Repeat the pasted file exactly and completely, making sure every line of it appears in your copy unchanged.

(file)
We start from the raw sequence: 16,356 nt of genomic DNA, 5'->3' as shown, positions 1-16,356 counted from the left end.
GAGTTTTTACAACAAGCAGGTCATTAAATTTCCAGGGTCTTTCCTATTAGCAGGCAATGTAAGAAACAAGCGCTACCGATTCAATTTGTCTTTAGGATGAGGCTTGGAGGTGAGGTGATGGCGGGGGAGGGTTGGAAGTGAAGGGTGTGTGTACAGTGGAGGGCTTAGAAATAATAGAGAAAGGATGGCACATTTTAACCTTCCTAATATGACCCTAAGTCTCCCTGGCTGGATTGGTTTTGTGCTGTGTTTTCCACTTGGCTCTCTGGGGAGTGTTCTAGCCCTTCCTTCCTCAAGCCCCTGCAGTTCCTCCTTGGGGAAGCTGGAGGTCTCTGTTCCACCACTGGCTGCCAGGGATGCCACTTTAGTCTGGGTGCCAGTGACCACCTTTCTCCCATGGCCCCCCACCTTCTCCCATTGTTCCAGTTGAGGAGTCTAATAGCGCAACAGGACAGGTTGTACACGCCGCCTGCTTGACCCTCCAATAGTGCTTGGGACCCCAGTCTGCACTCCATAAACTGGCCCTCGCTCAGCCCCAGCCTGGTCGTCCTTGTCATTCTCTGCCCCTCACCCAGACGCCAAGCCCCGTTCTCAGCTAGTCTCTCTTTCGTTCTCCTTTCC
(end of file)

We start from the raw sequence: 16,356 nt of genomic DNA, 5'->3' as shown, positions 1-16,356 counted from the left end.
GAGTTTTTACAACAAGCAGGTCATTAAATTTCCAGGGTCTTTCCTATTAGCAGGCAATGTAAGAAACAAGCGCTACCGATTCAATTTGTCTTTAGGATGAGGCTTGGAGGTGAGGTGATGGCGGGGGAGGGTTGGAAGTGAAGGGTGTGTGTACAGTGGAGGGCTTAGAAATAATAGAGAAAGGATGGCACATTTTAACCTTCCTAATATGACCCTAAGTCTCCCTGGCTGGATTGGTTTTGTGCTGTGTTTTCCACTTGGCTCTCTGGGGAGTGTTCTAGCCCTTCCTTCCTCAAGCCCCTGCAGTTCCTCCTTGGGGAAGCTGGAGGTCTCTGTTCCACCACTGGCTGCCAGGGATGCCACTTTAGTCTGGGTGCCAGTGACCACCTTTCTCCCATGGCCCCCCACCTTCTCCCATTGTTCCAGTTGAGGAGTCTAATAGCGCAACAGGACAGGTTGTACACGCCGCCTGCTTGACCCTCCAATAGTGCTTGGGACCCCAGTCTGCACTCCATAAACTGGCCCTCGCTCAGCCCCAGCCTGGTCGTCCTTGTCATTCTCTGCCCCTCACCCAGACGCCAAGCCCCGTTCTCAGCTAGTCTCTCTTTCGTTCTCCTTTCC